Seamless flooring suppliers generally recommend that any new concrete be at least 28 days old before any application. The reason for this is that the 28-day period is an arbitrary concrete specimen age for testing the compressive strength of concrete. Specification writing authorities chose 28 days as the standard specimen age to establish consistency for testing procedures throughout the industry. That is why it is a “safe” number for flooring suppliers. However, such an arbitrary time frame is not relevant to all mix designs.
In general, after initial hardening, concrete begins to shrink as water not consumed by cement hydration leaves the system. This is known as drying shrinkage. Water above what is necessary to hydrate cement is added for proper workability and finishability. This water is called “water of convenience.” In general, the higher the additional water content, the higher the slab shrinkage potential.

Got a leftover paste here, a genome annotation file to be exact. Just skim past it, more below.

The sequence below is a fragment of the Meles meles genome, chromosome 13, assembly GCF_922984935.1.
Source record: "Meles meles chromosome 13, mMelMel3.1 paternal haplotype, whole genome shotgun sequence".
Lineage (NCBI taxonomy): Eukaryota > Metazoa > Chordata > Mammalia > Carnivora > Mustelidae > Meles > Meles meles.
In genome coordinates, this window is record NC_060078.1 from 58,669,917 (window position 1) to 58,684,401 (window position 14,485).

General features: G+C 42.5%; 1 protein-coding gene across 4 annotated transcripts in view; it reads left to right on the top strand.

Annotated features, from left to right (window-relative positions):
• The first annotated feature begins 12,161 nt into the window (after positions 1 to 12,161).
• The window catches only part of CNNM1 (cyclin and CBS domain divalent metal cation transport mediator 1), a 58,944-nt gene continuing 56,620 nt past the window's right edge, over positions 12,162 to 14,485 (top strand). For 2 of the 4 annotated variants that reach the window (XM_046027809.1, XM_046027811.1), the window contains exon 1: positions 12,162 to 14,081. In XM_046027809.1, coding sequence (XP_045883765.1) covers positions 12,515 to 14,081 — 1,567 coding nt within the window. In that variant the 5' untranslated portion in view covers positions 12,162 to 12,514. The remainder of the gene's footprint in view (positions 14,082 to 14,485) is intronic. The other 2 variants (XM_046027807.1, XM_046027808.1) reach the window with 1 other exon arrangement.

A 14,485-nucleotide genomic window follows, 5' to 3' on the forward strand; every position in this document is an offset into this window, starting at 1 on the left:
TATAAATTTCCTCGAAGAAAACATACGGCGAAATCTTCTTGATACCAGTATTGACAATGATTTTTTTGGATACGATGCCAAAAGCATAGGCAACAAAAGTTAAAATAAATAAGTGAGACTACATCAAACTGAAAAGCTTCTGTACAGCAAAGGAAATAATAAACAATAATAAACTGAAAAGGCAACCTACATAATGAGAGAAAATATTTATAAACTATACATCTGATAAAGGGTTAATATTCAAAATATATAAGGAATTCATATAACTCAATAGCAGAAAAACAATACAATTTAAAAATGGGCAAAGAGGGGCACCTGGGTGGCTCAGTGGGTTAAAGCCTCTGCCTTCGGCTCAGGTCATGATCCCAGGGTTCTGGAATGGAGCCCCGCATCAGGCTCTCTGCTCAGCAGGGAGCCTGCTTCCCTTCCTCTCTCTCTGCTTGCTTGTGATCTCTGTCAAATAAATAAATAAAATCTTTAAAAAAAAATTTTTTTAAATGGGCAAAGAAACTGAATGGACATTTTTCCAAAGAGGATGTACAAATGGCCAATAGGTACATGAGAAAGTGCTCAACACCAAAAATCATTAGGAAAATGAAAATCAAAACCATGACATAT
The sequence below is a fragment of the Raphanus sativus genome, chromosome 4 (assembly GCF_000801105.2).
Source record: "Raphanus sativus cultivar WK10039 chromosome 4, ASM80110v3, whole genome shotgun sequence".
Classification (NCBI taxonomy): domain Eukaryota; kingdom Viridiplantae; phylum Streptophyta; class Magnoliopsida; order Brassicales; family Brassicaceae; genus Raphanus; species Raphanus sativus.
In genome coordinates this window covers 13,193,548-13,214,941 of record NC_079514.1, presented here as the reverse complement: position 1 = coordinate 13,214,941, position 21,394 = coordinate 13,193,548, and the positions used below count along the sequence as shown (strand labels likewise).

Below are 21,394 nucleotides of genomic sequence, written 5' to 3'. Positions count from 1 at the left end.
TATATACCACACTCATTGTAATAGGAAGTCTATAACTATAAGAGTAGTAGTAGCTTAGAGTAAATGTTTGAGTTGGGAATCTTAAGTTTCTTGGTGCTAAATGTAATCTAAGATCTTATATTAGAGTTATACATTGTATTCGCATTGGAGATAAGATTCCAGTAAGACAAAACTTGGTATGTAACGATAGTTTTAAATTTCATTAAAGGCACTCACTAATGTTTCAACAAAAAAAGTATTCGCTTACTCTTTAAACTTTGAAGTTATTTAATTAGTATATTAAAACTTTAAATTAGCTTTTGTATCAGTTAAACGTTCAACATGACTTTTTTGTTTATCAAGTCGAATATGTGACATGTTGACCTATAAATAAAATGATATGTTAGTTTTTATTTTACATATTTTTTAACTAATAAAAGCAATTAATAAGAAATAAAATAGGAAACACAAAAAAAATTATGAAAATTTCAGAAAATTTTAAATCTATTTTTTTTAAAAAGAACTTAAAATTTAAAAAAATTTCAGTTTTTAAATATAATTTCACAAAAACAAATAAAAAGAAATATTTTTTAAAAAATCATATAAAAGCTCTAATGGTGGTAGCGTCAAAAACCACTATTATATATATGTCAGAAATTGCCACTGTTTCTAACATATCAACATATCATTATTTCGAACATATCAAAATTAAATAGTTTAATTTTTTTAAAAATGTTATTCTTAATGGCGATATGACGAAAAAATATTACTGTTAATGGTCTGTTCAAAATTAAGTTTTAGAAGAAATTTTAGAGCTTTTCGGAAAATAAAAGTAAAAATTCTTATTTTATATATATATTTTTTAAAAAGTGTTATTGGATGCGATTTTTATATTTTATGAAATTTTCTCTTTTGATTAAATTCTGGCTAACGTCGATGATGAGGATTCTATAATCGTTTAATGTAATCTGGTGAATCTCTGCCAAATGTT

Apart from minimizing the “water of convenience” in the mix, from the POV of a new epoxy or polyurethane topping or coating application, what do we see as being really important?
In our view, the minimum age of the concrete is determined by:
- Time to gain sufficient strength for adequate surface preparation by professional diamond grinding
- Time to have burned off the water required for hydration within the slab itself
- Time for any plastic settlement cracking to be completed
The issue of early application comes up a lot with compressed construction schedules.
In practice we recommend a fast strength development concrete mix that can exhibit compressive results similar to these:
- 30 MPa at 2 days
- 40 MPa at 4 days
- 45 MPa at 7 days
Concrete exhibiting this rate of strength development would be a good candidate for consideration for early topping application (5-7 days) with a moisture tolerant system like EpiMax 222. This product offers greater tolerance to remaining moisture content in the slab.